The Myanmar authorities have targeted the smugglers, following international media attention. They have succeeded in halting the trade almost entirely. After 50 years in charge, the Tatmadaw, the local name for the army, is expert in eliminating such problems with ruthless efficiency.

But despite the lull, the trafficking rings are just biding their time, watching and waiting in Bangladesh, and elsewhere, for conditions to ease so they can resume their trade in human misery across the Bay of Bengal.  

Local craft tie up to concrete steps with men also in the calm but dirty water

 Local fishers and ferrymen at Sittwe Port Photo: ( RNZ / Graeme Acton )

As a visitor to the town, it appears Sittwe has been ethnically cleansed, with no sign Muslims ever existed as shopkeepers or landowners in the town.

And the place has a certain tension that's absent in other parts of the country. The same poverty, perhaps, and the same sort of town but Sittwe's atmosphere is different - there are more furrowed brows, fewer smiles for the foreigners, who many of the Buddhist population see as aid workers in town to help the "Bengalis".

In central Sittwe, there remains the small area of Aung Mingalar, a Muslim ghetto of sorts, guarded by army checkpoints and off-limits to foreigners, its residents seemingly prisoners in their own land.    

Muslims not in the camps or the Aung Mingalar slum live in villages outside the town and receive little or no help from aid agencies, as they are deemed not to be "displaced". Conditions, however, are equally grim.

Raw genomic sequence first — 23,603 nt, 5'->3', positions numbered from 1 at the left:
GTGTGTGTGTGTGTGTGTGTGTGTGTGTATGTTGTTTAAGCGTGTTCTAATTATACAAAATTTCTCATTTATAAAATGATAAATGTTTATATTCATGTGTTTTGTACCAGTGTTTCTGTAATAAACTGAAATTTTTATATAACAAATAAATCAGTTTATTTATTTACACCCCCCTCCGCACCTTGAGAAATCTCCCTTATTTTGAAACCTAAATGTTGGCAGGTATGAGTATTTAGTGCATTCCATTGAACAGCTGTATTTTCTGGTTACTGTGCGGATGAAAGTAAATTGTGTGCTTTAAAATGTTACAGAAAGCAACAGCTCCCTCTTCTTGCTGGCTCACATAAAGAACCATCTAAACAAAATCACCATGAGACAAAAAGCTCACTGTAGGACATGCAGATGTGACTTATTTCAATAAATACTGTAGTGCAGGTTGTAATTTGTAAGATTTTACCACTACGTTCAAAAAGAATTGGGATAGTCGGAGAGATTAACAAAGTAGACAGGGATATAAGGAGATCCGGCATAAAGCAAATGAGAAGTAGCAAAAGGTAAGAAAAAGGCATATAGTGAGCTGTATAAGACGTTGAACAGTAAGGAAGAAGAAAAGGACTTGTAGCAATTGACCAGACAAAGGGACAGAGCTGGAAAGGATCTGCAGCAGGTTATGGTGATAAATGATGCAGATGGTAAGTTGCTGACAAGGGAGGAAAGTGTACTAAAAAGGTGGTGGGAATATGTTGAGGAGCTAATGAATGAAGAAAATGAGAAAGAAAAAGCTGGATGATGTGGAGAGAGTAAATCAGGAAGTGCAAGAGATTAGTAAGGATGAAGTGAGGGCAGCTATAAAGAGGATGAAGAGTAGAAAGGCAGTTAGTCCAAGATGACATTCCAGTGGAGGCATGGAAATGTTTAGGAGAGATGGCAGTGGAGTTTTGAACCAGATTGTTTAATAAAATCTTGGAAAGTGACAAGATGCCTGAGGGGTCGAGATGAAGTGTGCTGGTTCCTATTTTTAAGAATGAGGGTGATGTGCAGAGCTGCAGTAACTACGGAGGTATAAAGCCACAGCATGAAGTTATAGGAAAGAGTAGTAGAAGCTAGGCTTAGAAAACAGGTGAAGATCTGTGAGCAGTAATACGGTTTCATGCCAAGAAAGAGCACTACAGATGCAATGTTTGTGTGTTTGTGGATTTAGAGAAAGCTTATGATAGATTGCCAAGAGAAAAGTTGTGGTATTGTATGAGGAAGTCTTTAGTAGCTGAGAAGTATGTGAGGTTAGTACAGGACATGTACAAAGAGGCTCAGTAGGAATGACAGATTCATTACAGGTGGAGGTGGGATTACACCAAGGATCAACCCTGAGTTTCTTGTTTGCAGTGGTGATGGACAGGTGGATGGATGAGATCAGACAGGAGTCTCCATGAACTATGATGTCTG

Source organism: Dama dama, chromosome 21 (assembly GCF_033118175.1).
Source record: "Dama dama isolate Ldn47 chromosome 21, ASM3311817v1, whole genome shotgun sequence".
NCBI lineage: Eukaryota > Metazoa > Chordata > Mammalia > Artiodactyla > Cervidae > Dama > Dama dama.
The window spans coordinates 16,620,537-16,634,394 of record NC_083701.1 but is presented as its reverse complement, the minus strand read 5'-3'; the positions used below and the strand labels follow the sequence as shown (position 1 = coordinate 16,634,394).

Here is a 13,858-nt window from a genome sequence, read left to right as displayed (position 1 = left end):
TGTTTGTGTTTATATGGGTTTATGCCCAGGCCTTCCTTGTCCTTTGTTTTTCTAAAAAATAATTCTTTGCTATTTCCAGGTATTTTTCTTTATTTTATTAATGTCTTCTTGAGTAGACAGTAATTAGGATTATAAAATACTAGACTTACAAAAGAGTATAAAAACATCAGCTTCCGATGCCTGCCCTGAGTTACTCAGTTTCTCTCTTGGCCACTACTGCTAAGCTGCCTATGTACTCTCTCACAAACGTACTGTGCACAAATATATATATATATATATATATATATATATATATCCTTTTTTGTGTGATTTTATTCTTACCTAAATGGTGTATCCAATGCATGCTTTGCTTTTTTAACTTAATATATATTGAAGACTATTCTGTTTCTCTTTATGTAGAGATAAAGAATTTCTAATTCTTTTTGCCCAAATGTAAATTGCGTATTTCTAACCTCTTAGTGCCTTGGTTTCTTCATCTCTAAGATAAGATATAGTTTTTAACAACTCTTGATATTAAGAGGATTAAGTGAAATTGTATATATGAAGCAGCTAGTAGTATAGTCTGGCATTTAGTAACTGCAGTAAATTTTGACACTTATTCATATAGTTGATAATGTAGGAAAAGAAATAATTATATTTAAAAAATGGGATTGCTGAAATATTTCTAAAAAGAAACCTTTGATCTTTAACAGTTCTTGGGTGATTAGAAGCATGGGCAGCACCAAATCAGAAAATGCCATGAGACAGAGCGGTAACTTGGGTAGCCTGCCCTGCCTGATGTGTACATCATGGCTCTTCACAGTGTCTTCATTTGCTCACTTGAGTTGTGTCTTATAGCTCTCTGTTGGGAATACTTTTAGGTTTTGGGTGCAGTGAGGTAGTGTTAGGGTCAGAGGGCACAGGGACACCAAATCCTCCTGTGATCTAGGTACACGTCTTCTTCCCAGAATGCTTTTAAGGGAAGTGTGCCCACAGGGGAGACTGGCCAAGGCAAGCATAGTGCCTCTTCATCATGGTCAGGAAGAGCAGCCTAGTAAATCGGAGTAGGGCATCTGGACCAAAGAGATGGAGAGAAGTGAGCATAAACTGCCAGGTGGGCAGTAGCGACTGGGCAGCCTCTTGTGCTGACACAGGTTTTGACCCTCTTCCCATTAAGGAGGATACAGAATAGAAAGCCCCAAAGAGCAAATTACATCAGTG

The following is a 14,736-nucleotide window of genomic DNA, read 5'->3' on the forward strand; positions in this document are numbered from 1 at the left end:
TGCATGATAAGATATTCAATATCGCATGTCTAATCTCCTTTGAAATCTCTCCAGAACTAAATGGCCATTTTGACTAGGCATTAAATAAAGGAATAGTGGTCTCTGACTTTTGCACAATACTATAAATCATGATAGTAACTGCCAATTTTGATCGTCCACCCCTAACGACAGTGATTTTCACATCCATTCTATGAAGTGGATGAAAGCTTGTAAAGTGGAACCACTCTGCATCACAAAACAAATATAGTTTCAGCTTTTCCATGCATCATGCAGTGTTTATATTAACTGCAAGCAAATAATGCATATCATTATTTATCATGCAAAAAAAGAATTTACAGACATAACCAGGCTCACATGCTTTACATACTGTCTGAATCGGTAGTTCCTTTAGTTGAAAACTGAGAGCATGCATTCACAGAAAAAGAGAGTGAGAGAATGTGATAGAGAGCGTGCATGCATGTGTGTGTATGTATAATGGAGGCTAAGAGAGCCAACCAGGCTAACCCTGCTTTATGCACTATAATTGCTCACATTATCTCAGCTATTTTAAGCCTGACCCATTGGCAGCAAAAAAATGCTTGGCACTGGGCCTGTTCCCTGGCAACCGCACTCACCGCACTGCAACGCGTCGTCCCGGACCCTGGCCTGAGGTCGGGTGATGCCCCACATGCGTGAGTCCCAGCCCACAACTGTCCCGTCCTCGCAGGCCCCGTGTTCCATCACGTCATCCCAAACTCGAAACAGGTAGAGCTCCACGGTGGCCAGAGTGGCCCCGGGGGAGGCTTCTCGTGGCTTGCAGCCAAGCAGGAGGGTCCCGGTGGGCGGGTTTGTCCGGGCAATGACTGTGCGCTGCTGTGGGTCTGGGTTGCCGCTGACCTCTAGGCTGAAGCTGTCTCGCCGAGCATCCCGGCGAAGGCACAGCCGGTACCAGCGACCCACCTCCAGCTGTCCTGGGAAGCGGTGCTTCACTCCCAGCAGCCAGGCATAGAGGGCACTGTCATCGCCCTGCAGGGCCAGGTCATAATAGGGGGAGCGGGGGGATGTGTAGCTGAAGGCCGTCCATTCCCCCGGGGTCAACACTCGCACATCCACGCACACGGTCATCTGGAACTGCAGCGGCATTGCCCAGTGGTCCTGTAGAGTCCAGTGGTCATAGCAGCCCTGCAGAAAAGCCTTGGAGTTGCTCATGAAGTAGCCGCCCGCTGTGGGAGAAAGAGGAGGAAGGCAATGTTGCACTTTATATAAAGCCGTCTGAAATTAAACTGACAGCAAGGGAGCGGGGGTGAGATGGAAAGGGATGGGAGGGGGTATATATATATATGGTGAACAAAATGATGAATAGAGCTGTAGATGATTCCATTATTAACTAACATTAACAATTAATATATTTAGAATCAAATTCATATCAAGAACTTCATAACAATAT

And in the squalid IDP camps outside Sittwe, most of the thousands of Rohingya have now settled down to a life of daily survival and a feeling that segregation is becoming more and more permanent.

Some of the camps have rudimentary classrooms for the youngest children - there are a few books, a small blackboard and a space out of the dirt and heat to study the basics of Myanmar language, mathematics and geography.  

Displaced teenagers now go to a nearby high school that did not exist two years ago, and aid agencies, as well as the government, have set up more schools and clinics. Food is delivered by aid agencies, who are also involved in improving water and sanitation facilities.

Despite the continuing restrictions, health problems, lack of income and minimal food, the vast majority of the Rohingya have not left Myanmar because they hope things will change under the new government formed by the NLD, which took the reins over power on 1 April and sat for the first time in the past week.

Ms Suu Kyi deftly avoided even mentioning the Rohingya during the election campaign and many in her party feel there are far more urgent matters than the fate of the Rohingya to deal with, as the country moves into a new political scenario.

In the past week, the new government lifted the state of emergency in Rakhine, which had been in place since the sectarian violence four years ago. But, in shambolic Sittwe after dark, the wild dogs howl, demanding their growls are heard in the tropical night, and so much tension hangs in the air in a town where violence and ethnic cleansing are the legacy of a broken relationship between Buddhists and Muslims.

To heal that relationship is possibly one of the biggest challenges faced by the NLD.   

Graeme Acton's visit to Myanmar was with the assistance of the ASIA:NZ Foundation

Follow Insight on Twitter